I hope I’m not the only one a little sick of the notion that African Americans voted for Barack Obama because he’s Black.
Obama won 93% of their votes. But might there conceivably be some reason for that other than racial solidarity?
Well, let’s see. In 1976, Jimmy Carter won 93% of the African American vote as well, and in 1980, 94%. Bill Clinton took 91% of it in 1994 and 93% in 1996. The percentage of the votes for Al Gore and John Kerry were each in the high 80s.
African Americans vote Democrat. That’s the long and the short of it. And I think most readers have a pretty good idea why they do that: the politics of equality and outreach, no matter how qualified and constrained, will unfailingly be more attractive to this demographic than the politics of privilege and hate.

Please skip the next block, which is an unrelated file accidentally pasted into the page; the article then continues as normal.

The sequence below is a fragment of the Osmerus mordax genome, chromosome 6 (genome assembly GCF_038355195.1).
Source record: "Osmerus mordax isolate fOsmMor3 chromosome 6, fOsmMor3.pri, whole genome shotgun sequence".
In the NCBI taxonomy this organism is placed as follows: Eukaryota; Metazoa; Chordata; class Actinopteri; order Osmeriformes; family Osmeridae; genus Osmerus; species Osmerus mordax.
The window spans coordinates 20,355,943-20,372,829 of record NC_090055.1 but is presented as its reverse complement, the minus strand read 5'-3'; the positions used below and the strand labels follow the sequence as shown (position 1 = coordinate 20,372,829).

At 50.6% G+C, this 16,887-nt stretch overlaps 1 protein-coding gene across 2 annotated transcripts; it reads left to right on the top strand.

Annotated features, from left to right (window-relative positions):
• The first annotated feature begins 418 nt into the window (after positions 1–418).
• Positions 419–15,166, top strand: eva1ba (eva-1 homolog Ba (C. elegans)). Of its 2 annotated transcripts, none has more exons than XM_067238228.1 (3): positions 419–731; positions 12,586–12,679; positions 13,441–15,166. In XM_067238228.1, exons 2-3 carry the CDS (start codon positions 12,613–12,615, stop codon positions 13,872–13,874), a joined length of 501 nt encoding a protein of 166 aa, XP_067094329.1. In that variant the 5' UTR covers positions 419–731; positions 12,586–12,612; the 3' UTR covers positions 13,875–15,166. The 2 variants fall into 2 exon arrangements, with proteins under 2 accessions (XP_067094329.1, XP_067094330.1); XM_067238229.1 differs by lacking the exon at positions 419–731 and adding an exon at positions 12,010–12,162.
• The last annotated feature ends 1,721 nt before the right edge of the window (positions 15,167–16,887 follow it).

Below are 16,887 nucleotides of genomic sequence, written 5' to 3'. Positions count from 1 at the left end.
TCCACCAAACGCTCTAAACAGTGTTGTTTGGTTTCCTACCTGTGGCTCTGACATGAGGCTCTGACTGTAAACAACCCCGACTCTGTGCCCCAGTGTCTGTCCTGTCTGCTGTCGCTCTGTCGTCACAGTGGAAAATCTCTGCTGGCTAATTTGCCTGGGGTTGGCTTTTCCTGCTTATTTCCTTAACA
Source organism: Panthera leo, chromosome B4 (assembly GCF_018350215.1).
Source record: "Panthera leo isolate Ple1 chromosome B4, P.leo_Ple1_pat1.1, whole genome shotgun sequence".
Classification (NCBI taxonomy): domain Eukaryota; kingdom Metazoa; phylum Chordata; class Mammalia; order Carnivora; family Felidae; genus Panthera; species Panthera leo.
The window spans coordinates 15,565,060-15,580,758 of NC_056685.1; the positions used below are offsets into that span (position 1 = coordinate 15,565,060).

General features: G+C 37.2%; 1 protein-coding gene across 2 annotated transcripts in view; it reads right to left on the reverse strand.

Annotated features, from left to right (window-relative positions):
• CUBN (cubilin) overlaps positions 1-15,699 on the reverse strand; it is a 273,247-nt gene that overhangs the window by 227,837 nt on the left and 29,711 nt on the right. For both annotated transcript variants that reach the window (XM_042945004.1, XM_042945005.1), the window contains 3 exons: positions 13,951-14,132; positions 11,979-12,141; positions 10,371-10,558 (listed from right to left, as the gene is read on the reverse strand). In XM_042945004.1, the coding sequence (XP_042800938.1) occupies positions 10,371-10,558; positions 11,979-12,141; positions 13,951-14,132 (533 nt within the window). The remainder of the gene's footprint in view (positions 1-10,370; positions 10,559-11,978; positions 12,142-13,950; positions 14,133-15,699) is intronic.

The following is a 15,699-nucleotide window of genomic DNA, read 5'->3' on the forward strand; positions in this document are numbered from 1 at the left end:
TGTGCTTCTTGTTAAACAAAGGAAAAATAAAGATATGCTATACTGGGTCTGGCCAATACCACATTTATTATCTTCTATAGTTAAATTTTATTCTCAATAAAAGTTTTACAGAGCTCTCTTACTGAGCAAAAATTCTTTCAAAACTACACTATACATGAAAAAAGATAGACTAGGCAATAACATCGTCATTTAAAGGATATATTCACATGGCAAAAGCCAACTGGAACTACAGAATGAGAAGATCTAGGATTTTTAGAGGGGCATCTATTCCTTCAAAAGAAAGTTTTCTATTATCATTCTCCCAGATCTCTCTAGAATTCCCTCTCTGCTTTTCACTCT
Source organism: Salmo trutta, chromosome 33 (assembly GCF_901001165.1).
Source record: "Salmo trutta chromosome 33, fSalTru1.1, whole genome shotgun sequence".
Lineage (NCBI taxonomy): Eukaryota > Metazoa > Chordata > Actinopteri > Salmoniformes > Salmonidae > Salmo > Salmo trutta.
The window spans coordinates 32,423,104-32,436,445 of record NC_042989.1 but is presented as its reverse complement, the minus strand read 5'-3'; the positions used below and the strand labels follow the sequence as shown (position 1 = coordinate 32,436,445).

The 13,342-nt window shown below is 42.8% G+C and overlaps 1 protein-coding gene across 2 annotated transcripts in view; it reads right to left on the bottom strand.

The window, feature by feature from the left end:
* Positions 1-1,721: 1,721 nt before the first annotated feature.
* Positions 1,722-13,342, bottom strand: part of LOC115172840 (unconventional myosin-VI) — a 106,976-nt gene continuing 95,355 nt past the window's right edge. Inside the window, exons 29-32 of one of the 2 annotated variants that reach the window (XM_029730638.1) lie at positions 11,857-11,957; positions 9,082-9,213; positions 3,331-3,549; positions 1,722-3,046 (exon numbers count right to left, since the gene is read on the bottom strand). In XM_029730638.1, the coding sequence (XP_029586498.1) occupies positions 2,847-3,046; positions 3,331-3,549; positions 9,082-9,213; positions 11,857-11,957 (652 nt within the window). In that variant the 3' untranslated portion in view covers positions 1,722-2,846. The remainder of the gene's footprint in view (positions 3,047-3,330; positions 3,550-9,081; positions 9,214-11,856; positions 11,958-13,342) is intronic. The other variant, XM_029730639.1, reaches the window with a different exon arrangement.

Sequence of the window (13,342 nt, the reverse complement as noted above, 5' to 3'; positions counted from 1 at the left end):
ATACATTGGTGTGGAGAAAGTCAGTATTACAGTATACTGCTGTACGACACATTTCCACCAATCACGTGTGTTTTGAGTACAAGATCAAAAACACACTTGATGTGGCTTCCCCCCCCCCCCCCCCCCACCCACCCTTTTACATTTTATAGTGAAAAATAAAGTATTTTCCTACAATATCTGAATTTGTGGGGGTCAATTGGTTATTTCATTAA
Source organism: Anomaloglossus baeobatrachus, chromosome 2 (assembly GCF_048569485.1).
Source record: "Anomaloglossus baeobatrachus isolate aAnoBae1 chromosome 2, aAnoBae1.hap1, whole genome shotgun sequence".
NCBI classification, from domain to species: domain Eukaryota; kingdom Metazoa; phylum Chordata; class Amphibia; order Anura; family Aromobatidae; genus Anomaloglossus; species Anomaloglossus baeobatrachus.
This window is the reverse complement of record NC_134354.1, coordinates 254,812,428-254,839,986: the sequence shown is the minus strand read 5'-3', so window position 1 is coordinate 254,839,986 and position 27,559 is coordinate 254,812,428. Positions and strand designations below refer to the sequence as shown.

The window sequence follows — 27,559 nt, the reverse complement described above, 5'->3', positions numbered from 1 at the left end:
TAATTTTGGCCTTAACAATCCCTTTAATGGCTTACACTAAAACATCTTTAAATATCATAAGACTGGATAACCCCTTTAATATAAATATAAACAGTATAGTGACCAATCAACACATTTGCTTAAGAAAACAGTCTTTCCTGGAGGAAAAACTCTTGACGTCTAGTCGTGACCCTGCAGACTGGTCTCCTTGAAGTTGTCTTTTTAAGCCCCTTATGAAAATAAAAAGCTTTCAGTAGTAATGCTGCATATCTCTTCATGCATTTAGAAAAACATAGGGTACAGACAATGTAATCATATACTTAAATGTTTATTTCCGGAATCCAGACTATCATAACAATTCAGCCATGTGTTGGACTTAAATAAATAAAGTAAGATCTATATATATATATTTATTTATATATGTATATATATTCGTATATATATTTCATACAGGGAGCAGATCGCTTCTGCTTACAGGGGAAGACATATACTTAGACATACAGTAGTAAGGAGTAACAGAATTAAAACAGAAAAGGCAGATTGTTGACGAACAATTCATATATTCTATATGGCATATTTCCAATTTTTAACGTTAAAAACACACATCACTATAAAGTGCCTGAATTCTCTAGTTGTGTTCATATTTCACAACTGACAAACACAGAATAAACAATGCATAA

But a coda, if I may: why do we all, myself included, so effortlessly fall into the trap of calling Obama “Black?” If he’s half Black and half white, why isn’t he white? The one-drop concept stubbornly clings to life right across the political spectrum: the applicable term here is hypodescent. Want to raise the level of political discourse? Stop talking about “race,” avoid its dangerous vocabulary—but keep talking about racism, and make common cause with the racialized.